The real-life inspirations behind the Paldea region
As with other games, the references to real-life locations are overflowing in Paldea. These are the ones we know so far.
The Pokémon Scarlet and Violet trailers have been overflowing with references to Spain, the country that Paldea (a word that comes from the Spanish aldea, ‘village’) is based on. And, being PokeCommunity’s own Spanish correspondent, I know plenty of those references. Here’s a small list of trailer shots and screenshots from the games, and the real-life inspirations behind them.
I know that location!
These are the Real Madrid Towers, a modern Madrid landmark. They were built on the former training grounds of the Real Madrid Football Club. When it was founded, over a century ago, it was established in the outskirts of the city. By now, the former outskirts are super-prime business land, so the club’s current president – who happens to be the CEO of a large construction company – sold the land for billions and relocated to a suburb in the modern-day outskirts. And now we have four iconic towers, occupied by large multinational corporations, that are nonetheless very eye-catching.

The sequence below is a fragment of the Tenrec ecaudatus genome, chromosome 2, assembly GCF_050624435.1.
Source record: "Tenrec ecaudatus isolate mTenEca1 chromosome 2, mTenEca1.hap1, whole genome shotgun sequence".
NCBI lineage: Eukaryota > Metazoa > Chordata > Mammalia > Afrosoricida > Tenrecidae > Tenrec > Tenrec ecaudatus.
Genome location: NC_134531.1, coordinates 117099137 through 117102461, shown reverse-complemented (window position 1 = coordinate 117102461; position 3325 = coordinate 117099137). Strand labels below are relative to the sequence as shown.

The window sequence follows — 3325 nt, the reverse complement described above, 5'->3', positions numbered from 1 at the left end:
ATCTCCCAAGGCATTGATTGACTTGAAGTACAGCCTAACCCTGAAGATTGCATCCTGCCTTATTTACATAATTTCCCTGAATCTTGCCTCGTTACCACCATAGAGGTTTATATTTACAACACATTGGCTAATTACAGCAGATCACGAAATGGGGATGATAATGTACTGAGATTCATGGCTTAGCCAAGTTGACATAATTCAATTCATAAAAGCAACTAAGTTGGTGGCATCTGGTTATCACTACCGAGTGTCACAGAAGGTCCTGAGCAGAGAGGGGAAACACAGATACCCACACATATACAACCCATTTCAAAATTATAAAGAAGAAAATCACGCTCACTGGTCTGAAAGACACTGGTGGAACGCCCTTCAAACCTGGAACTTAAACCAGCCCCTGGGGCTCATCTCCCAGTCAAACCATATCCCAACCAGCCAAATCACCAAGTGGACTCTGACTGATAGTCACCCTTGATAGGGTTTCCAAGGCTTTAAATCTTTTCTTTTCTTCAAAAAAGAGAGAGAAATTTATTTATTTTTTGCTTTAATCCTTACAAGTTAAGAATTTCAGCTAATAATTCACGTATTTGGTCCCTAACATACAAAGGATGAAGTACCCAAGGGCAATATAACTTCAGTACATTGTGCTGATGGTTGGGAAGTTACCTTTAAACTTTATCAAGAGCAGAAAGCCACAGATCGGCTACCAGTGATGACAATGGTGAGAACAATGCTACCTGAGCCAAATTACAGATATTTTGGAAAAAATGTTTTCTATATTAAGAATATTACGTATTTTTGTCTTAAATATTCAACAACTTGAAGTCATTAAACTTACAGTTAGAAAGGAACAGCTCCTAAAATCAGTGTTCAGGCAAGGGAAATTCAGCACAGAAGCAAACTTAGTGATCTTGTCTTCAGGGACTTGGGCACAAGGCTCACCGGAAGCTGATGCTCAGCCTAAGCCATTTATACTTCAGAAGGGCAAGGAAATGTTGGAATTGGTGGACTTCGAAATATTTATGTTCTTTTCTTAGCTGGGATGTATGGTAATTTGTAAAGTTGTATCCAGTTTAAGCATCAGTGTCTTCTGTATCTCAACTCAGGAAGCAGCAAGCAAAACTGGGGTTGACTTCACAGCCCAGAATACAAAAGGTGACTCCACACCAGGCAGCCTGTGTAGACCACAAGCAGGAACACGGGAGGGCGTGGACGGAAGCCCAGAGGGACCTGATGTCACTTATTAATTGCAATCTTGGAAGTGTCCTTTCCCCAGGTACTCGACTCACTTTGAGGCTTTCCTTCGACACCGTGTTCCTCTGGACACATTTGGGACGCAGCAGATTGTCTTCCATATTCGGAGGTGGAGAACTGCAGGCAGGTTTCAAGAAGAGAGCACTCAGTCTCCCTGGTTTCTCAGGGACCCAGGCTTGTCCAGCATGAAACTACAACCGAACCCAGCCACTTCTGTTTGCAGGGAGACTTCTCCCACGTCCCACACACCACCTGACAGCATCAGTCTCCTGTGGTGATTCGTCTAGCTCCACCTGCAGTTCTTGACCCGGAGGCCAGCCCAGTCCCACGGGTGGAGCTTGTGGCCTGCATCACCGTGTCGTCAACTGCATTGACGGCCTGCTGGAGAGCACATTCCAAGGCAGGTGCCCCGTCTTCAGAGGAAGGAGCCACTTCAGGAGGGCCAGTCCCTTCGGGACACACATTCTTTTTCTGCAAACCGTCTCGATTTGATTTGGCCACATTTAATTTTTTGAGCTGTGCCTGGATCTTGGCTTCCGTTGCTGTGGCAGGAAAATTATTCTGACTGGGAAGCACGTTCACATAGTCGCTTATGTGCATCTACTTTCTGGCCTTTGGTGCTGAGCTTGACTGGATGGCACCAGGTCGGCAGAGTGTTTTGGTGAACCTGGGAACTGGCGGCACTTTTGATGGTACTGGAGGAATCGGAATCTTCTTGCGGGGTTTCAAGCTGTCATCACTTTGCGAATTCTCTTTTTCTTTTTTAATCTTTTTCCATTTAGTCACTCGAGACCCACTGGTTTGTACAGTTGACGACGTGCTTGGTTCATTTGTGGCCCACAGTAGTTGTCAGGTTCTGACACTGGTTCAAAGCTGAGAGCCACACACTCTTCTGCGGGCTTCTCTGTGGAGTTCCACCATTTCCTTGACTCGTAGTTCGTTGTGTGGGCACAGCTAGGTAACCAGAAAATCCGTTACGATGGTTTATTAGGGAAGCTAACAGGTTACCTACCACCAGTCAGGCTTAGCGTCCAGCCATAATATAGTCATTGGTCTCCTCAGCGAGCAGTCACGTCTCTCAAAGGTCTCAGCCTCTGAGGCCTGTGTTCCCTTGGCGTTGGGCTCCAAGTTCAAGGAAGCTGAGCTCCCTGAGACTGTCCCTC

The only issue is that Madrid is supposed to be in the centre of the country, where, um, a giant vortex of doom is located in Paldea. So the towers seem to have moved to the eastern cost.